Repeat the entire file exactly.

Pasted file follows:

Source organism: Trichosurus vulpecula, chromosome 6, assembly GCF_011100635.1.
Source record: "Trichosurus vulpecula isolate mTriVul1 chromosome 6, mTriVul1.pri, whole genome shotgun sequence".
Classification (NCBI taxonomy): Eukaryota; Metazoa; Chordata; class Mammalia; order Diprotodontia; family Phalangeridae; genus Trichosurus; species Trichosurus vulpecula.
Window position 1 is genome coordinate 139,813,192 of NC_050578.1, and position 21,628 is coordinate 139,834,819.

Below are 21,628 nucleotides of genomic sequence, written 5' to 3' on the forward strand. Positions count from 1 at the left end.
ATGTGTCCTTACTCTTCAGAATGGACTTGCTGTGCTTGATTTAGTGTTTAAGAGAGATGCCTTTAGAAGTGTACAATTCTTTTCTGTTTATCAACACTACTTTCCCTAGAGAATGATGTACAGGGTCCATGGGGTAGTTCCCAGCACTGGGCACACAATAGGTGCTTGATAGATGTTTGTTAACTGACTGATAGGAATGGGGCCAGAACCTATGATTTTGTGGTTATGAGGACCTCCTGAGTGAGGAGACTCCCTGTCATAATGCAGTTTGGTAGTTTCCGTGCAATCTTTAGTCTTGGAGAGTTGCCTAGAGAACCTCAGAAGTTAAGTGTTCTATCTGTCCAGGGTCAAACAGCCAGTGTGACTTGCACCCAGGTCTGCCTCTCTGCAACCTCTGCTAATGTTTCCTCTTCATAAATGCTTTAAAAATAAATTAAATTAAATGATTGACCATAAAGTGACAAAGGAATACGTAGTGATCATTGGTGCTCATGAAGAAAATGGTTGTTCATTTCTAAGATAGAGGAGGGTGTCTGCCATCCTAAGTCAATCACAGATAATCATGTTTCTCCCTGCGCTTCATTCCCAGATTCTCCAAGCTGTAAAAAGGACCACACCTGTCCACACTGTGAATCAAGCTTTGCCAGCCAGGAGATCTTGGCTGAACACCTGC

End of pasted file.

Source organism: Trichosurus vulpecula, chromosome 6, assembly GCF_011100635.1.
Source record: "Trichosurus vulpecula isolate mTriVul1 chromosome 6, mTriVul1.pri, whole genome shotgun sequence".
Classification (NCBI taxonomy): Eukaryota; Metazoa; Chordata; class Mammalia; order Diprotodontia; family Phalangeridae; genus Trichosurus; species Trichosurus vulpecula.
Window position 1 is genome coordinate 139,813,192 of NC_050578.1, and position 21,628 is coordinate 139,834,819.

Below are 21,628 nucleotides of genomic sequence, written 5' to 3' on the forward strand. Positions count from 1 at the left end.
ATGTGTCCTTACTCTTCAGAATGGACTTGCTGTGCTTGATTTAGTGTTTAAGAGAGATGCCTTTAGAAGTGTACAATTCTTTTCTGTTTATCAACACTACTTTCCCTAGAGAATGATGTACAGGGTCCATGGGGTAGTTCCCAGCACTGGGCACACAATAGGTGCTTGATAGATGTTTGTTAACTGACTGATAGGAATGGGGCCAGAACCTATGATTTTGTGGTTATGAGGACCTCCTGAGTGAGGAGACTCCCTGTCATAATGCAGTTTGGTAGTTTCCGTGCAATCTTTAGTCTTGGAGAGTTGCCTAGAGAACCTCAGAAGTTAAGTGTTCTATCTGTCCAGGGTCAAACAGCCAGTGTGACTTGCACCCAGGTCTGCCTCTCTGCAACCTCTGCTAATGTTTCCTCTTCATAAATGCTTTAAAAATAAATTAAATTAAATGATTGACCATAAAGTGACAAAGGAATACGTAGTGATCATTGGTGCTCATGAAGAAAATGGTTGTTCATTTCTAAGATAGAGGAGGGTGTCTGCCATCCTAAGTCAATCACAGATAATCATGTTTCTCCCTGCGCTTCATTCCCAGATTCTCCAAGCTGTAAAAAGGACCACACCTGTCCACACTGTGAATCAAGCTTTGCCAGCCAGGAGATCTTGGCTGAACACCTGC